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Re: Limit and Root Objects

  • To: mathgroup at smc.vnet.net
  • Subject: [mg72322] Re: Limit and Root Objects
  • From: Adam Strzebonski <adams at wolfram.com>
  • Date: Tue, 26 Dec 2006 05:46:34 -0500 (EST)
  • References: <em606c$2o1$1@smc.vnet.net> <4586C045.2020805@metrohm.ch> <DA28578F-4E16-49A8-A447-3FDE236F303F@akikoz.net> <C322A62D-E35E-4395-A264-AFCA59DE9608@mimuw.edu.pl>
  • Reply-to: adams at wolfram.com

I think I have a somewhat simpler, or at least more elementary proof.
Suppose there exists a continuous map Root[_, 1] : C^d - S --> C.
Let us define a map F: [0, 1] --> C^d - S by putting
F(t) := (-E^(2 I Pi t), 0, ..., 0)
(F(t) corresponds to the polynomial x^d-E^(2 I Pi t)).
The the composition G of F followed by Root[_, 1] is a continuous map
from [0, 1] to the unit circle such that G(t)^d == E^(2 I Pi t).
For t in [0, 1], let H(t) be k iff G(t) == E^((2 I Pi t+2 I Pi k)/d).
H is a continuous mapping from [0, 1] to the discrete set
{0, 1, ..., k-1}, hence it is constant, say H(t)==k.
Then G(0)==E^((2 I Pi k)/d) and G(1)==E^((2 I Pi+2 I Pi k)/d),
but this is is impossible, because F(0)==F(1), and so G(0)==G(1).

Best Regards,

Adam Strzebonski
Wolfram Research

Andrzej Kozlowski wrote:
> *This message was transferred with a trial version of CommuniGate(tm) Pro*
> I have thought that it might be of some interest to justify the remarks 
> below about using "elementary topology of configuration spaces" to prove 
> that one can't define continuously objects of the form Root[f,1], 
> Root[f,2] ... etc, where f is some polynomial. The proof is actually not 
> quite as "elementary" as I at first thought.
> What it needs is the concept of "the Schwarz genus". Given two normal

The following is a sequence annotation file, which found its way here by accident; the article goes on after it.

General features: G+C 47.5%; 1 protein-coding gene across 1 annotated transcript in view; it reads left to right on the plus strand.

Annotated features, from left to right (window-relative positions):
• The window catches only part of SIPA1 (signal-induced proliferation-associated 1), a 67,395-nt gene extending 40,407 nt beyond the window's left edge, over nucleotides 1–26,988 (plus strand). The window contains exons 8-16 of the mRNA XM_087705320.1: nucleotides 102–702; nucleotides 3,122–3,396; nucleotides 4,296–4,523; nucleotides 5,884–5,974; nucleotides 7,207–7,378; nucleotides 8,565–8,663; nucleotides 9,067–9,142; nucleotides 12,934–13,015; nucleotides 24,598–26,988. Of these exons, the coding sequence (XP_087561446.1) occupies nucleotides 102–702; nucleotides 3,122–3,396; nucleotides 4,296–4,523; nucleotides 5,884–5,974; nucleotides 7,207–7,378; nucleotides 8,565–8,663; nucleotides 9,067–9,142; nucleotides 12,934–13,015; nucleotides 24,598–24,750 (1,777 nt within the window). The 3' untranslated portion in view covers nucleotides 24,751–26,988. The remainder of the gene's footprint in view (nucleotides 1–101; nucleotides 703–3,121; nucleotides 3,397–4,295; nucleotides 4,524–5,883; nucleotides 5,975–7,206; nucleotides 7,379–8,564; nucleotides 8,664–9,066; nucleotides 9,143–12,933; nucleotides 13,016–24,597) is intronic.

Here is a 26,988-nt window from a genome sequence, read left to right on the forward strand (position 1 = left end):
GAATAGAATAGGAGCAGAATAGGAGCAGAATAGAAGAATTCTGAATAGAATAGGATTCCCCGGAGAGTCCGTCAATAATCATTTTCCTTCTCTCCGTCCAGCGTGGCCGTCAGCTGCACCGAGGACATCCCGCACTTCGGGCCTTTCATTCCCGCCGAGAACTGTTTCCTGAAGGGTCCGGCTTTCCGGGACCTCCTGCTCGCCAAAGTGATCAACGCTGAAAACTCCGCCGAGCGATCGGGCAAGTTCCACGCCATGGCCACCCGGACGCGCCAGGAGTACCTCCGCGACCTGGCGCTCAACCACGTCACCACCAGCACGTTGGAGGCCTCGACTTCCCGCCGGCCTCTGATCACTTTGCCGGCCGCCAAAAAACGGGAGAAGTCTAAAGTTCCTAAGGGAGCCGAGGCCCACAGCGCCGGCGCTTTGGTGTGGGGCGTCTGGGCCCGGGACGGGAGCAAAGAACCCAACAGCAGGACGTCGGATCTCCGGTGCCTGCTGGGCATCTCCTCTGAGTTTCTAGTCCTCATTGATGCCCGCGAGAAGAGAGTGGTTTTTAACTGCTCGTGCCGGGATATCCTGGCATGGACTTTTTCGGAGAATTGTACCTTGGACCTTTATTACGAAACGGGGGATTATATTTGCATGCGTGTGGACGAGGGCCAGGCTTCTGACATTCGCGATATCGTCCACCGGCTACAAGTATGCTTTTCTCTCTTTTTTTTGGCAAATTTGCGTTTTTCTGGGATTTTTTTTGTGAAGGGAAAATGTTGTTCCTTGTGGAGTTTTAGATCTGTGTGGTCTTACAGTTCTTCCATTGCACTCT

> Hausdorff spaces X and Y and a continuous map, f:X ->Y , the Schwarz 
> genus of the map f is the minimal cardinality of an open cover of Y such 
> that there exists a continuous section of the map f over each set (a 
> section over a subset U of Y is a continuous map p:U->X such that 
> f(p(u))=u).
> Let's choose a degree of our polynomial d, say d=3 for cubics. The set 
> of all monic polynomials of degree d (monic means that the highest 
> coefficient is 1) is just C^d. Consider the space Y = C^d -S, where S is 
> the so caled discriminant, that is the space of all monic polynomials of 
> degree d with a multiple root. Let X be the space of al pairs (m,x) 
> where m is a monic polynomial of degree d and x is a root of f. Then we 
> have a map:
> f: X -> Y, taking (m,x) to the point x. This map is actually a d-fold 
> covering map.
> Now we can prove the following theorem: if d is a power of a prime than 
> the Schwarz genus of f is d. The proof requires quite a lot of topology 
> and obviously I am not going to include it here (it appears in a book by 
> V.A. Vassiliev). . But what it means is that in the case of cubics you 
> cannot define a continuous map Root[f,i], where i is 1,2, or 3, over the 
> space of cubics, since that would provide exactly eh kind of global 
> continuous section that can't exist. Unless I am confused about 
> something here, all attempts to construct a "continuous real root" for a 
> cubic over the parameter space are clearly doomed. Of course all this 
> proves that you can't have a continuous branch over the entire parameter 
> space, you can certainly have such continuous sections over various 
> parts of it.
> 
> This fact seems intuitively quite obvious but I can't see any other way 
> to prove it that does not require some fairly advanced topology 
> (obstruction theory). If anyone knows of any other way I would like to 
> hear of it.
> 
> Andrzej Kozlowski
> 
> 
> On 19 Dec 2006, at 09:06, Andrzej Kozlowski wrote:
> 
>> What you describe, including the fact that the numbering or roots 
>> changes is inevitable and none of it is not a bug. There cannot exist 
>> an ordering of complex roots that does not suffer from this problem. 
>> What happens is this.
>> Real root objects are ordered in the natural way. A cubic can have 
>> either three real roots or one real root and two conjugate complex 
>> ones. Let's assume we have the latter situation. Then the real root 
>> will be counted as being earlier then the complex ones. Now suppose 
>> you start changing the coefficients continuously. The roots will start 
>> "moving in the complex plane", with the real root remaining on the 
>> real line the two complex roots always remaining conjugate (symmetric 
>> with respect to the real axis). Eventually they may collide and form a 
>> double real root. If this double real root is now smaller then the the 
>> "original real root" (actually than the root to which the original 
>> real root moved due the the changing of the parameter), there will be 
>> a jump in the ordering; the former root number 1 becoming number 3.